Without a single diagnostic test or symptoms that are easily confused with other medical conditions (such as rheumatoid arthritis, fibromyalgia and hypothyroidism), lupus can often take months or even years to diagnose. In an effort to speed up the process and get patients diagnosed and treated properly before, scientists have been looking for clues to help doctors differentiate early lupus from other conditions. One possible clue: the unexplained fever.
In a recent multi-center trial, whose results were published in the journal Arthritis & Rheumatology , researchers reviewed data from 616 patients who had been referred to one of seven academic centers (in Asia, Europe, North America or South America) within the previous three years because they were suspected of having lupus. Doctors at individual centers finally diagnosed 389 of the participants with early lupus and 227 of them with a condition of “lupus imitation,” such as undifferentiated connective tissue disease (UCTD) or the syndrome of Sjögren.
Not surprisingly, people who really had lupus were more likely to meet some of the 11 standard criteria used to diagnose lupus, such as a butterfly-shaped rash on the face, sensitivity to light, and mouth or mouth ulcers. the skin. But they were also more likely to have an unexplained fever, which is not among the current diagnostic criteria. About 35 percent of patients diagnosed with lupus had it, compared with only 14 percent in the group that simulates lupus.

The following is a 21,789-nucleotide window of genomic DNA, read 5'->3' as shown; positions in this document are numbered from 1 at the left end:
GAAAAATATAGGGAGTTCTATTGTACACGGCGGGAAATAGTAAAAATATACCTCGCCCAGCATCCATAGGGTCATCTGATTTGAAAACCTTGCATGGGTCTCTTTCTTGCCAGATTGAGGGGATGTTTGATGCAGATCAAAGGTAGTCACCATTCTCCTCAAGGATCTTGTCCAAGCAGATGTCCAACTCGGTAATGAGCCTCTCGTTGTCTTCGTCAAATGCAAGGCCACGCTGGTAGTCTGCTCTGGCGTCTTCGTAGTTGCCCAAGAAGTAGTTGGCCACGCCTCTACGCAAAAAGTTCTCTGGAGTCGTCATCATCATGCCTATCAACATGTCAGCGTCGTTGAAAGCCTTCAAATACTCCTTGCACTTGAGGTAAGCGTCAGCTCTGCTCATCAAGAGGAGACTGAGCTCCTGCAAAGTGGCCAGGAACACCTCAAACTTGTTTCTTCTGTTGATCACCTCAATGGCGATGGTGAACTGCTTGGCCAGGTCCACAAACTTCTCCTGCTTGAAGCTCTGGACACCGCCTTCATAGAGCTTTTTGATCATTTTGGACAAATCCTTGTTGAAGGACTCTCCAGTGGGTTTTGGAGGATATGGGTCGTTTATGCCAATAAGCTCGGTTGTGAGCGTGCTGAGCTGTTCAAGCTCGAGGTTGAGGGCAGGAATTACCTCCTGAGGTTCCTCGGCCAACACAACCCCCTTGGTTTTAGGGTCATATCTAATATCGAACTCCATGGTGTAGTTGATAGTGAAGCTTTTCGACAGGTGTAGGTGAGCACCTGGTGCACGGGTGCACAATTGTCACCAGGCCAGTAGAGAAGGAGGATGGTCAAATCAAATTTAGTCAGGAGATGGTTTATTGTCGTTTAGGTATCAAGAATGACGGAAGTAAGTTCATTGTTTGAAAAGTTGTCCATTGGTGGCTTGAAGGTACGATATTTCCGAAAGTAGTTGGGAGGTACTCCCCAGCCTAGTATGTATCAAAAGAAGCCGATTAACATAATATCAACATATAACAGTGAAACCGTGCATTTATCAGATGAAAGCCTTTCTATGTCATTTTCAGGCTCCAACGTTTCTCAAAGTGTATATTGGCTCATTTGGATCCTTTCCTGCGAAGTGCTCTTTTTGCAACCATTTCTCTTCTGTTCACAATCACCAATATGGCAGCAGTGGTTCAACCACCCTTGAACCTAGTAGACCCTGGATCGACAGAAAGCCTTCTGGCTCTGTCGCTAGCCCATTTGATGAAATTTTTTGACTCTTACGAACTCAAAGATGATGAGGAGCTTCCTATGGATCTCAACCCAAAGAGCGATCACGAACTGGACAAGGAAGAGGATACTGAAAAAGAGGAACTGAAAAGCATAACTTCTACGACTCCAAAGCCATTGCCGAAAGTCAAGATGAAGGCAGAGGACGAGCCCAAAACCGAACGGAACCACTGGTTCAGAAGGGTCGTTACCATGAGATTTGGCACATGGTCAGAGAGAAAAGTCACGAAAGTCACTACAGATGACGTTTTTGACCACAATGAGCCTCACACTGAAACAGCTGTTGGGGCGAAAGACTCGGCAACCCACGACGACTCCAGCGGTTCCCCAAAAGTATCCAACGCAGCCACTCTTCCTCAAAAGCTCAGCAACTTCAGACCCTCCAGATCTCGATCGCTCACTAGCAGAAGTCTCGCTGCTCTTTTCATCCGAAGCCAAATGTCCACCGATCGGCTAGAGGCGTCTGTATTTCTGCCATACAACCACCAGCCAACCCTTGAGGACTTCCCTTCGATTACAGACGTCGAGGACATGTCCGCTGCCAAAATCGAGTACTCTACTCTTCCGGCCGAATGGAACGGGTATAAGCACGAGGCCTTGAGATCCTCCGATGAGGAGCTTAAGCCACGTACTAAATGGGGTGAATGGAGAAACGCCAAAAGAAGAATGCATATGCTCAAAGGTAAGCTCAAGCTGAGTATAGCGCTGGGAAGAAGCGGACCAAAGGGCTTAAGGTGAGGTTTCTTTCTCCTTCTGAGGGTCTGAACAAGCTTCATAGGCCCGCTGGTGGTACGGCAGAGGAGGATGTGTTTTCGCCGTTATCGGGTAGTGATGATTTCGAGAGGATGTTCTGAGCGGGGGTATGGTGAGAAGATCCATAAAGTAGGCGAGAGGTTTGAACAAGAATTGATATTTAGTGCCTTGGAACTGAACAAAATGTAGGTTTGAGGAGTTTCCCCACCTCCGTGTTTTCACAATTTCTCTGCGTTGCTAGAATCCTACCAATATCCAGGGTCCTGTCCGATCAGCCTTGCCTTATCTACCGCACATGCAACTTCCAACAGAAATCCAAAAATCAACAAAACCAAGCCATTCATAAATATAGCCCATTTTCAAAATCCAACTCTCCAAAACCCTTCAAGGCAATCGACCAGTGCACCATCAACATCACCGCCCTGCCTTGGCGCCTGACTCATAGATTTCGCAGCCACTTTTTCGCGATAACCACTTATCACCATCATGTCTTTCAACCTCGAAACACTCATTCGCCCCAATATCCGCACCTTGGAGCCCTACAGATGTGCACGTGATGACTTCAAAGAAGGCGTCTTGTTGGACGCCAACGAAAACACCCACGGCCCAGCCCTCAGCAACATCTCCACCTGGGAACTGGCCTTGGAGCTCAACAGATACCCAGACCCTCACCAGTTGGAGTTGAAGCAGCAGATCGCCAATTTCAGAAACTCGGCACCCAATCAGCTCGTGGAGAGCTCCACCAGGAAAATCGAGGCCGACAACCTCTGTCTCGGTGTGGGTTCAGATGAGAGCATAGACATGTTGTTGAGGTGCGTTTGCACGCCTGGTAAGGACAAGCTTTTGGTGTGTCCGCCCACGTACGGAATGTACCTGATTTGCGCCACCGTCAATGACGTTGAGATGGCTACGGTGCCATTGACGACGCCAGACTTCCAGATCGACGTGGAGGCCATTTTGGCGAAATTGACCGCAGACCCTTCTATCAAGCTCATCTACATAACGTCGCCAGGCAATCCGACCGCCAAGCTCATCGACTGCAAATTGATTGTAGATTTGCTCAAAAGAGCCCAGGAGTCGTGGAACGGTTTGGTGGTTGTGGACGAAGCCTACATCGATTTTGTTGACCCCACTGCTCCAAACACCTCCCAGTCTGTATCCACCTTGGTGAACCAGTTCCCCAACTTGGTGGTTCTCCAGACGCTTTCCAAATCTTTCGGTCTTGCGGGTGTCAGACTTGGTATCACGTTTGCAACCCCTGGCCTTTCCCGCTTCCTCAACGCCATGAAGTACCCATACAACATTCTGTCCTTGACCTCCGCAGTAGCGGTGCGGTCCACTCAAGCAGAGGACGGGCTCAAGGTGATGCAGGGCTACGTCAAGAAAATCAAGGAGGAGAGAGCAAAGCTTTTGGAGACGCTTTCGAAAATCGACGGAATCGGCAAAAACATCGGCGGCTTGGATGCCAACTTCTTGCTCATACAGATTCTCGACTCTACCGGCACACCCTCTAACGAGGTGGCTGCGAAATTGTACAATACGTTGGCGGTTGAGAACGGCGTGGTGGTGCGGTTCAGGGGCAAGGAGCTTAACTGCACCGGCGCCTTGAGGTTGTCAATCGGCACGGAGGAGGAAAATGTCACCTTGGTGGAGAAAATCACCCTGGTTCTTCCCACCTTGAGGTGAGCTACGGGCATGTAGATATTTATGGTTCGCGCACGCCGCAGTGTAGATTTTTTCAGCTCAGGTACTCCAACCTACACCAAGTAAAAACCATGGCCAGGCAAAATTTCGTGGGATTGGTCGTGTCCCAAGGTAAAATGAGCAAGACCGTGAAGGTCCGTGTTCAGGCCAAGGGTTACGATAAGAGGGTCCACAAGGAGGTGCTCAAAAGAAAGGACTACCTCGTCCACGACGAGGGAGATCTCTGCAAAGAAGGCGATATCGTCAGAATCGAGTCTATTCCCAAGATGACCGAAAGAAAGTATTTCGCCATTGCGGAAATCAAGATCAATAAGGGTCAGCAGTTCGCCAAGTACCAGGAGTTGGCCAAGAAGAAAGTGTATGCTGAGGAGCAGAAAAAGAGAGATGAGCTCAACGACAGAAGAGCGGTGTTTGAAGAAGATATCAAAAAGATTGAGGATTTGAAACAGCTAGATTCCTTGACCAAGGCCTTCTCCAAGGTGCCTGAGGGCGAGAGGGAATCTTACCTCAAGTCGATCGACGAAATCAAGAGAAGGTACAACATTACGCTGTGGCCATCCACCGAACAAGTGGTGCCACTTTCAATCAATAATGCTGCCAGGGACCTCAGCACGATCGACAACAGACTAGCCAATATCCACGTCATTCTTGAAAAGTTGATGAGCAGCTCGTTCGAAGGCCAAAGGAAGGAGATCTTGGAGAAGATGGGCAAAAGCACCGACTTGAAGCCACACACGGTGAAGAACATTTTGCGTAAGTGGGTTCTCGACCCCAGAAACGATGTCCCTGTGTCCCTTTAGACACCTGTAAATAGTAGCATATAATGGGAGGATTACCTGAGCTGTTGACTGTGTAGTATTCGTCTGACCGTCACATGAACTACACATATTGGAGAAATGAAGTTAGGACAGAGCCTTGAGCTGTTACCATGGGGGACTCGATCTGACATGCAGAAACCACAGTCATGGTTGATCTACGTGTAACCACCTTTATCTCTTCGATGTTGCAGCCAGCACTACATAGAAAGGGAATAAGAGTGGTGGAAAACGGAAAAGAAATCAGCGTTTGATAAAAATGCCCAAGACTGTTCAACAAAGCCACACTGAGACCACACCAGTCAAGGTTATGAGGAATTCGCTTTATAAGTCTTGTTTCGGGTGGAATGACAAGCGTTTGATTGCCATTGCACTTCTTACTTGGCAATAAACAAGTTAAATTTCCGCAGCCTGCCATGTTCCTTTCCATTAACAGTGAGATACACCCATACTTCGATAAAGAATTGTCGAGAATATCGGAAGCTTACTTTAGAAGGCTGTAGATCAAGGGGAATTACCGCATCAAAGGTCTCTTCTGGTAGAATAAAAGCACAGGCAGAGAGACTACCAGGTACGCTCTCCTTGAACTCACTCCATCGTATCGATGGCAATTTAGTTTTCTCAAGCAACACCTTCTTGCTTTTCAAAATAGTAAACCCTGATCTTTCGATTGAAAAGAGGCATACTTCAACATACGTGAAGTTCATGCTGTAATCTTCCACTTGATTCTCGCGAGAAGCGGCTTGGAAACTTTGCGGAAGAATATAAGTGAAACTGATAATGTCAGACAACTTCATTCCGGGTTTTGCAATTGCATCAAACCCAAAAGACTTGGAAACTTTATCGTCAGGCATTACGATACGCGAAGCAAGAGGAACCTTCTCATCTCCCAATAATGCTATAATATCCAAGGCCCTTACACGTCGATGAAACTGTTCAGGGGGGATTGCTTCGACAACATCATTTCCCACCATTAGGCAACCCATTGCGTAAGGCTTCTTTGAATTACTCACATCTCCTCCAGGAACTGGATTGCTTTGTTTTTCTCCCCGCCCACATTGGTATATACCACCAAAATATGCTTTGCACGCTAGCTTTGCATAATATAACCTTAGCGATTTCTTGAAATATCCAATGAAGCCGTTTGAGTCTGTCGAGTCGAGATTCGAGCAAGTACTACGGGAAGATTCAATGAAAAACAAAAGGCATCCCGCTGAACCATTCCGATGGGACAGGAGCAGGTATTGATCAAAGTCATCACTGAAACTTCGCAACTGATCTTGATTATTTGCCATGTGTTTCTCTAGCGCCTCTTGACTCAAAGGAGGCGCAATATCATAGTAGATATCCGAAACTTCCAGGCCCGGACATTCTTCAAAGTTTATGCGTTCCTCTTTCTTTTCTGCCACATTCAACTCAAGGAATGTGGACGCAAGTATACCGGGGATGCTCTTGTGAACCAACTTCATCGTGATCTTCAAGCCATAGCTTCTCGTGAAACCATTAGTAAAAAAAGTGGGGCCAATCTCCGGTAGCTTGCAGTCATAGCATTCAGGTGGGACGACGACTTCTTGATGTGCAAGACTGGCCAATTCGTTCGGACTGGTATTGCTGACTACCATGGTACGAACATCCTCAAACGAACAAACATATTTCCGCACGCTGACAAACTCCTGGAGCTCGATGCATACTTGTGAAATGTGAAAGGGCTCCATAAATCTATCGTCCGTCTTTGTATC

Blood tests also highlighted some key differences, since patients with lupus were more likely to test positive for specific antibodies (ANA, anti-dsDNA, anti-RNP and antiphospholipid) that are associated with autoimmune disease. People with lupus were also susceptible to having a positive Coombs test and having hemolytic anemia, a condition in which red blood cells are destroyed too quickly.
Members of both groups were equally likely to have a low white blood cell count, low platelet count or anti-Ro / La antibodies.
“This study is an element in the item generation phase of an ongoing international effort to design new classification criteria for SLE with a focus on early disease,” the authors wrote. What kind of changes could come? It remains to be determined, but the authors of this study pointed out that when they added fever, hair loss, hypocomplementemia (lack of proteins in a part of the immune system) and a positive anti-RNP test to the current diagnostic criteria for Lupus, ” patient classification accuracy improved significantly. ”